where xiand yi are the coordinates of each stimulation location on the cortical surface and Li is the corresponding MEP latency. With MEP amplitudes, the CoG was determined in a similar manner (equations 3 and 4), but the highest weight was allocated to the largest amplitudes [24, 30].

where xi and yi are the coordinates of a stimulus site i, Mi and is the MEP amplitude of that location. In the statistical analysis, the CoG coordinates were transformed from 2D cortical surface coordinates to 3D MRI coordinates, corrected for different head positions between the subjects. For the amplitude maps and corresponding CoGs, all the accepted MEP amplitudes (at least 50µV peak-to-peak) were included, whereas latency maps and CoGs were calculated from the latencies at and below the individual shortest latency + 3ms (corresponding to two typical I-wave cycles of 1.5 ms [34]).

Statistical Analysis

A linear mixed model was used to assess the influence of the MEP parameter (amplitude/latency), hemisphere (left/ right) and muscle-of-interest (FDI/APB/ADM) on the representation area and CoG. Furthermore, paired samples t-test was used to evaluate inter-hemispheric differences in rMT, latency, area (amplitude and latency) and the ratio of the latency area to the amplitude area in the FDI muscle. The correlation between rMT and ratio of latency area to amplitude area was assessed with Pearson’s linear correlation. Statistical analyses were conducted in SPSS Statistics 22.0 (IBM Corporation, Somers, NY) using Sidak post-hoc test, when necessary.

RESULTS

The distribution of the MEP latencies for FDI is presented in Fig. (2) (pooled data from both hemispheres). The majority of the latencies had an approximate delay of 3 to 6 ms from the shortest latency. The shortest latencies were located in the centre of the latency maps, whereas the longest latencies were associated with the edges of the latency maps (Fig. 3). In a few maps, separate distinct centers of short latencies could be observed (Fig. 4). The individual and group characteristics of latencies and amplitudes of FDI muscle, as well as the inter-hemispheric differences evaluated with a paired t-test, are shown in Table 1.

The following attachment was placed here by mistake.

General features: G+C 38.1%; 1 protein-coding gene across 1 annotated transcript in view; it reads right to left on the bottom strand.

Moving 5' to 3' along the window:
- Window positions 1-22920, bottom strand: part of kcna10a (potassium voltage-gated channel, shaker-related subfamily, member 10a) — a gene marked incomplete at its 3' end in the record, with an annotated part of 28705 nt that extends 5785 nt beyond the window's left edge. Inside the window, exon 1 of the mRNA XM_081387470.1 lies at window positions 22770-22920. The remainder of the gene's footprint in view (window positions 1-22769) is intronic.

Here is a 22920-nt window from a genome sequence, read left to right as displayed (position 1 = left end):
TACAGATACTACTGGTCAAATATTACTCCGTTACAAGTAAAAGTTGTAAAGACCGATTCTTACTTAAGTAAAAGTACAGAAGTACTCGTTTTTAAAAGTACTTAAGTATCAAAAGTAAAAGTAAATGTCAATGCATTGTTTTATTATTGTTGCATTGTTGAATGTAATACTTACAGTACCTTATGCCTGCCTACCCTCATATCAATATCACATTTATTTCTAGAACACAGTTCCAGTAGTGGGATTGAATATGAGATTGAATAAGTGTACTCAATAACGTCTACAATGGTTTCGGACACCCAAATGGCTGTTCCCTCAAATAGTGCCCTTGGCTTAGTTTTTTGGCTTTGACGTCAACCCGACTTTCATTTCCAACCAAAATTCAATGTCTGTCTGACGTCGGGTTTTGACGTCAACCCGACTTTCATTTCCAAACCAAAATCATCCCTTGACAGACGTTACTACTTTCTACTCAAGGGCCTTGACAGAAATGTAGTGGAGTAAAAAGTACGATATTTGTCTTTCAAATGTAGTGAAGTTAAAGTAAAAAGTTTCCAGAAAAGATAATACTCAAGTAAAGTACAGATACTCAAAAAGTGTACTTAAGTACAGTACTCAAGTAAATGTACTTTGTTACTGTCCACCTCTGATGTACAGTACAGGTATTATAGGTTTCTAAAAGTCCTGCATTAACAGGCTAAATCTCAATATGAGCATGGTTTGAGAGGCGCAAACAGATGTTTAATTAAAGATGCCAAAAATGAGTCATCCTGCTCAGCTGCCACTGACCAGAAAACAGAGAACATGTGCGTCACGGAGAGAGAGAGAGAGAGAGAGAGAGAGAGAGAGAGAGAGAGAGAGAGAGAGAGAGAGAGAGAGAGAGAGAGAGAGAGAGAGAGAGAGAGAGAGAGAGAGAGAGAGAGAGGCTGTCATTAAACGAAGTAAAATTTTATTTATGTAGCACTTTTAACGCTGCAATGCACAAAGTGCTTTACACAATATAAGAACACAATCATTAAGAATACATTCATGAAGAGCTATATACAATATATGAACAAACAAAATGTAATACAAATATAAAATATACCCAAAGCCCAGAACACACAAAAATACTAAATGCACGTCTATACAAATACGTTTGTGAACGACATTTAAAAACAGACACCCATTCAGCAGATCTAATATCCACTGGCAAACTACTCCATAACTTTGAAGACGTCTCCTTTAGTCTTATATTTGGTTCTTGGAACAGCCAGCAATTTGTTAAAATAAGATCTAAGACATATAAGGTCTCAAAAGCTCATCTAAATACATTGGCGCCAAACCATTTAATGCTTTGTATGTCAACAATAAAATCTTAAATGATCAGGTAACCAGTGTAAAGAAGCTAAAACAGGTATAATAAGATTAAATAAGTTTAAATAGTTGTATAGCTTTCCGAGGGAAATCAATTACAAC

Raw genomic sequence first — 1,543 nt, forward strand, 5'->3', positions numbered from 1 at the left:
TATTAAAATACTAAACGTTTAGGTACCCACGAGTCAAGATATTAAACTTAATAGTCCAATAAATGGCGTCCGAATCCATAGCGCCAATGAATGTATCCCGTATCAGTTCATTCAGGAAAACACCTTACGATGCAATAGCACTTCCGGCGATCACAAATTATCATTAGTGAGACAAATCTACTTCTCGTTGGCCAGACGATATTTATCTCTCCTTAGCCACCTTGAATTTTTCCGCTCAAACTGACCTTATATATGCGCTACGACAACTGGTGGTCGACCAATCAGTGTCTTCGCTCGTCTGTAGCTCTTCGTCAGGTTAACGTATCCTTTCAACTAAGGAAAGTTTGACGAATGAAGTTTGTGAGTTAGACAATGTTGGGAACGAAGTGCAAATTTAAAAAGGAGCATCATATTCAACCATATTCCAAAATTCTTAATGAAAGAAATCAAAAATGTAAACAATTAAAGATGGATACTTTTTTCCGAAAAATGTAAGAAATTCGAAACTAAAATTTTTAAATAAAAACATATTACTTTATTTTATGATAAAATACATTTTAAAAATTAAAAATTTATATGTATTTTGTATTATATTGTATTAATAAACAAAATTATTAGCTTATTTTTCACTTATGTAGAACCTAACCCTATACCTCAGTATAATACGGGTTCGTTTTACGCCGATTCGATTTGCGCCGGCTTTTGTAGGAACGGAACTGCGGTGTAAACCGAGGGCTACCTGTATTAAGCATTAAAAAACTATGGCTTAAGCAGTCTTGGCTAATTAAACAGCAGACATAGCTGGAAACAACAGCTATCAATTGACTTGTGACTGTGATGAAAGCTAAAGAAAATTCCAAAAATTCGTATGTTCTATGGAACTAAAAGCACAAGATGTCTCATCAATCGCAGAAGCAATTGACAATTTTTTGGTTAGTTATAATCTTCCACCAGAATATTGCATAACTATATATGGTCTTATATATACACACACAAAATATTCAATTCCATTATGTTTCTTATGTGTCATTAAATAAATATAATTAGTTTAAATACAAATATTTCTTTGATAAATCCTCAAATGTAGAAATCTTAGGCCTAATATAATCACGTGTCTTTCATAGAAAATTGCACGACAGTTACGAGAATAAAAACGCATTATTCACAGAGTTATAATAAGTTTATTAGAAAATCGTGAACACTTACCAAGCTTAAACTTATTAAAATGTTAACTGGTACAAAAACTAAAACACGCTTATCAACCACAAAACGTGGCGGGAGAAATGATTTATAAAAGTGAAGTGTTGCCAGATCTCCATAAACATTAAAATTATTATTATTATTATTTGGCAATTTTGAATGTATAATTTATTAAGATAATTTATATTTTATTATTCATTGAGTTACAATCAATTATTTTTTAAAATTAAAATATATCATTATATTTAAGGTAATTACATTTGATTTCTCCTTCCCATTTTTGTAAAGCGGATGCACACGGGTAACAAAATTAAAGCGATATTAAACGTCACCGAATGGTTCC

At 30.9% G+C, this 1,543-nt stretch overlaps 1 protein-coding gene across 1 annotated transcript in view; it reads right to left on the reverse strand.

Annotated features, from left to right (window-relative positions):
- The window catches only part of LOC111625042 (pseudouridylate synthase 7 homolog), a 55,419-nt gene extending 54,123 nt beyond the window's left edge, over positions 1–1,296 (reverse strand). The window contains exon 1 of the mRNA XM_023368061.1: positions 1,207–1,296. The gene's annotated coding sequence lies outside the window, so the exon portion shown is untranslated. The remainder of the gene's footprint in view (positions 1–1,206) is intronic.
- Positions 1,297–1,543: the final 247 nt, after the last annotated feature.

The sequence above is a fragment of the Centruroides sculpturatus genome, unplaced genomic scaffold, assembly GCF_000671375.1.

According to the linear mixed model, the area of the latency map was significantly influenced by the hemisphere (F=5.56, p=0.022), the representation area was larger in the dominant left hemisphere (Fig. 5) as was the case also with the amplitude map (F=9.57, p=0.003). rMT exhibited an inter-hemispheric difference (F=6.43, p=0.032, Table 1) in this study population, but neither the latency area (r=0.199, p=0.401), the amplitude area (r=0.315, p=0.175) nor the ratio of the latency area to the amplitude area correlated with rMT (r=-0.180, p=0.446). The ratio of the latency area to the amplitude area displayed no inter-hemispheric differences (p=0.665).

No statistically significant differences were observed between latency and amplitude CoGs (medial-lateral F=0.09, p=0.760; anterior-posterior F=0.191, p=0.663) (Table 2, Fig. 5). Instead, the latency and amplitude CoGs were more lateral (F=20.07, p<0.001) and more anterior (F=6.29 p=0.014) in the non-dominant right hemisphere (Table 2).

The muscle-of-interest did not influence the area of the latency map (F=2.31, p=0.111). Further, no between-muscle differences were observed in latency or amplitude CoGs in the medial-lateral direction (F=2.29, p=0.107) or in the anterior-posterior direction (F=1.85, p=0.163). The intersubject variability as assessed by the standard deviations in CoGs was smallest in the medial-lateral direction in all of the evaluated muscles (Table 2).

DISCUSSION

In this study, nTMS mapping of cortical muscle representations for small hand-muscles was performed by analyzing MEP latency information in addition to the determination of amplitude. The latency and amplitude CoGs were congruent as expected and in accordance with earlier observations [10]. Both CoGs were located in the primary motor cortex. The shortest latencies were detected in the middle of the map whereas MEPs with longer latencies were distributed in the borders of the representation area. This held true not only in the medial-lateral direction, as in an earlier non-navigated TMS study [24], but also in the anterior-posterior direction (Fig. 3).

The motor representations areas, determined either with MEP latency or amplitude, were significantly larger in the left (dominant) hemisphere, especially in the medio-lateral dimension, in agreement with previous findings [10, 35]. The representation areas did not correlate with rMT, indicating that the map areas were independent of individual cortical excitability. Furthermore, the ratio of the latency area to the amplitude area exhibited no inter-hemispheric differences. The CoGs were more lateral and more anterior in the non-dominant right hemisphere, which may indicate that there is a different topographical organization of motor representation in the dominant hemisphere in comparison with its non-dominant counterpart caused by the asymmetrical usage of hands.